FIG. 3 is a side view in elevation of an abrasive roll and related components employed in removing scale from a metal sheet carried along the processing line;
FIG. 4 is a left end view in elevation of the apparatus of FIG. 3;
FIG. 5 is a somewhat schematic view taken along the line 55 of FIG. 3;
FIG. 6 is a side view in elevation of another abrasive roll and related components, this abrasive roll being on the opposite side of the sheet from that shown in FIG.
FIG. 7 is a left end view of the apparatus of FIG. 6;
FIG. 8 is a detailed view of certain components of the apparatus of FIGS. 6 and 7;
FIG. 9 is an end view of a backup roll arrangement using a single roll; and
FIG. 10 is a fragmentary view in vertical cross section taken along the line l0l0 of FIG. 9.
Referring to FIGS. 1A, 1B, and 2A, 2B, the overall steel processing line begins with a loading station indicated at 20. A plurality of coils 22 of sheets or strips or hot-rolled steel are supported on rails 24 and moved forwardly by pivotable dogs 26 to a lifting position on a pair of rolls 28 which lift the coil 22 by means of a fluid-operated ram 30 to a position between expandable mandrels 32. A sheet is peeled from the coil 22 by a peeler 34 of a type known in the art. The sheet is directed by the peeler 34 through a flattener 36 which includes two pairs of pinch rolls 38 between which is a process roll 40 which bends the steel strip as it passes thereby and lossens or breaks the scale thereon. The flattener 36 also includes five straightener rolls 42 which straighten the steel sheet passing therethrough. Beyond the flattener 36, is a shear 44 which cuts off the squares the trailing and leading edges of each steel sheet or strip passing therethrough. A welder 46 is located downstream of the shear 44 and welds together the abutting ends of two coils of strip. The sheet then passes through a polishing or abrading station 48 which removes the scale from the stip as will be discussed subsequently. Beyond the abrading station is an optional dry lubricator station 50 and a pair of pinch rolls 52. A shear 54 then cuts out the weld between two coils by removing a 6 to 8 inch wide portion of the strip. A recoiler 56 then rewinds the processed steel strip into a coil with oil being applied thereto by an oiler 58.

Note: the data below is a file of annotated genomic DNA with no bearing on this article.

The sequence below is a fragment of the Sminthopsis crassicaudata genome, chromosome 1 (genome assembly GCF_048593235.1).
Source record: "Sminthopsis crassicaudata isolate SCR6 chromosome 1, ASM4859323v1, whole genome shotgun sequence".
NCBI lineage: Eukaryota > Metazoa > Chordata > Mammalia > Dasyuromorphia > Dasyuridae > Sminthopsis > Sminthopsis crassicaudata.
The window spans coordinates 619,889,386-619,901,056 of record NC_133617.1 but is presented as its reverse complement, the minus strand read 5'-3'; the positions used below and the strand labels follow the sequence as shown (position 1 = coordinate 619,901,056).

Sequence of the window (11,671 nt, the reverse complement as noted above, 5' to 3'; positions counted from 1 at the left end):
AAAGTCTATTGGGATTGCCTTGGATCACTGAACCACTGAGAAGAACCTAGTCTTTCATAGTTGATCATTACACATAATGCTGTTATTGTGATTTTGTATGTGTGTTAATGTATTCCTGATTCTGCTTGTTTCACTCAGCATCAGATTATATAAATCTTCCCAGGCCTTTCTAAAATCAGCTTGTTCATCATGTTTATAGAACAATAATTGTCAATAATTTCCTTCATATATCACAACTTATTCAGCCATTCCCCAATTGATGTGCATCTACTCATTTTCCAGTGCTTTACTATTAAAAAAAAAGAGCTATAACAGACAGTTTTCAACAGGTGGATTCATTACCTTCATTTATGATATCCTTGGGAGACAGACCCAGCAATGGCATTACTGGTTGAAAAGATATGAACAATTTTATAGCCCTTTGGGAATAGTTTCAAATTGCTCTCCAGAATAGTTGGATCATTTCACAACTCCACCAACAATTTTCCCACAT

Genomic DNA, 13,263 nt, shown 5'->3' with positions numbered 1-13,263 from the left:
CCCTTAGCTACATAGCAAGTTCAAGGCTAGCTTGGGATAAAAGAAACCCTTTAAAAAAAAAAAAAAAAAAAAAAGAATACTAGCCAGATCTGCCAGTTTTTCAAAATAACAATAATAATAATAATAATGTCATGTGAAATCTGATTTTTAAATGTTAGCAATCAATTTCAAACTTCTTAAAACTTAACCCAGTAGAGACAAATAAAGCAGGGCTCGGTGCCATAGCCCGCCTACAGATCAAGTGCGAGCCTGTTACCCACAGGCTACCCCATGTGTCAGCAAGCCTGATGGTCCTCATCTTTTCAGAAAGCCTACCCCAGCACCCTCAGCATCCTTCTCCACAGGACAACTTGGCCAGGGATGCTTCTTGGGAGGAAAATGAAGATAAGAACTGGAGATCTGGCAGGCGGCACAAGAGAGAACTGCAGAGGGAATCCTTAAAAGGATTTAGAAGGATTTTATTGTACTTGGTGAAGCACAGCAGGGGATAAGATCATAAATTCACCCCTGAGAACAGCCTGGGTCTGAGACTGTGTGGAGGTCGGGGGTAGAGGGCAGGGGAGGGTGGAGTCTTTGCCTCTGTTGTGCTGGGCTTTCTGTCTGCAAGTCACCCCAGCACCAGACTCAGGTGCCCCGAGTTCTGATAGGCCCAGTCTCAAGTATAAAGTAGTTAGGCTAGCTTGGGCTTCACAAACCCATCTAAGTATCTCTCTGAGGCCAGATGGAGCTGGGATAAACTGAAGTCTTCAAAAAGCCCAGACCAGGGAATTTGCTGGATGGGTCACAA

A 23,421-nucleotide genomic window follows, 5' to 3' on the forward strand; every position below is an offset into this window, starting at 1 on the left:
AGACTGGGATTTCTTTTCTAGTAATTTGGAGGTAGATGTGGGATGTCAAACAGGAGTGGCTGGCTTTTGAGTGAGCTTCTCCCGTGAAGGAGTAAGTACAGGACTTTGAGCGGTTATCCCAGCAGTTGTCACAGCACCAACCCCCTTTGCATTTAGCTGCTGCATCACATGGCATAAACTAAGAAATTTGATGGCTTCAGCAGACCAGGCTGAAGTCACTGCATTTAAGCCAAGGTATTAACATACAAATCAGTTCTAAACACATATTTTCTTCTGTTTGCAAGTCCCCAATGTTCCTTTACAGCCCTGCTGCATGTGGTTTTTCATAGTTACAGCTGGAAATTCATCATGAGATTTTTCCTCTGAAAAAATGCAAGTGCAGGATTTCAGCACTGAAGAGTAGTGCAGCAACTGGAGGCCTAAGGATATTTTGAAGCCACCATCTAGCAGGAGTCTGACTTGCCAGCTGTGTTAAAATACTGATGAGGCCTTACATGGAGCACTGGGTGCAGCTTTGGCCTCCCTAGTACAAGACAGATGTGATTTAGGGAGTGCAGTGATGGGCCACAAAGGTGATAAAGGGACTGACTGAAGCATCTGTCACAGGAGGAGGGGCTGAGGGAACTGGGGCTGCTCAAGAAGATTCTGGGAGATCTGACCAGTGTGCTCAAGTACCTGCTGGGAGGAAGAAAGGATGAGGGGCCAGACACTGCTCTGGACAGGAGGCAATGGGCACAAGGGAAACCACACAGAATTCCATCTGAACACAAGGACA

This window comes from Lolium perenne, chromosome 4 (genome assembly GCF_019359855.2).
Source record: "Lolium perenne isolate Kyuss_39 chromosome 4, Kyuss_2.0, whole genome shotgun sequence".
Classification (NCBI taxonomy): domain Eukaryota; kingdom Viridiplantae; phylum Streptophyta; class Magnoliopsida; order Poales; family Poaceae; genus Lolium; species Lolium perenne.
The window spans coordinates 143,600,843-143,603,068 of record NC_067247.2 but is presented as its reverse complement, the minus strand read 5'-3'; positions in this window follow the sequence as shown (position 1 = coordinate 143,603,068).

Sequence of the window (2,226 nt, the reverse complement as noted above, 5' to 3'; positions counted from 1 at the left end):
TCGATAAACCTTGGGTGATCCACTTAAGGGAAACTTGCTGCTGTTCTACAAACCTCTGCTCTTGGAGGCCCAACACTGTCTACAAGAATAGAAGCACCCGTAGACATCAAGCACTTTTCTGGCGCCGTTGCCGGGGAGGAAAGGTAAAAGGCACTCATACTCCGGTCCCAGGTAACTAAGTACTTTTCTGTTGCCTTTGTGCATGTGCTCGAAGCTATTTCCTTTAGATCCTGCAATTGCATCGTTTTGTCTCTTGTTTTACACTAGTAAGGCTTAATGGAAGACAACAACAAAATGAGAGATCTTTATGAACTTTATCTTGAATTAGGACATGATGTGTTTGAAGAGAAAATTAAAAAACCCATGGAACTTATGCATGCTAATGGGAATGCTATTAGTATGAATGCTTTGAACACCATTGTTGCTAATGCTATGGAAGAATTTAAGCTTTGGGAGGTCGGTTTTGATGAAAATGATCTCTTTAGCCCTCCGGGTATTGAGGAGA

The abrading station 48 actually contains four units 60 which remove scale from the upper surface of the steel strip or sheet and four units 62 which remove scale from the lower surface of the steel sheet, only two of each type being shown. All eight of the units 60 and 62 preferably are self-contained within a housing 64 to confine to scale particles to a given space.
Referring to FIGS. 3-5, one of the units 60 is shown in more detail, and embodies an abrasive roll 66 in accordance with the invention. The roll includes a hub from which a multiplicity of flexible abrasive sheets extend in a general radial pattern. Common sides of the sheets have abrasive particles thereon and the roll is positioned so that edge portions of the sheets contact a steel sheet 68 as it passes thereby. The abrasive particles of the flexible sheets of the rolls tend to be finer in the units toward the downstream end of the abrading station 48.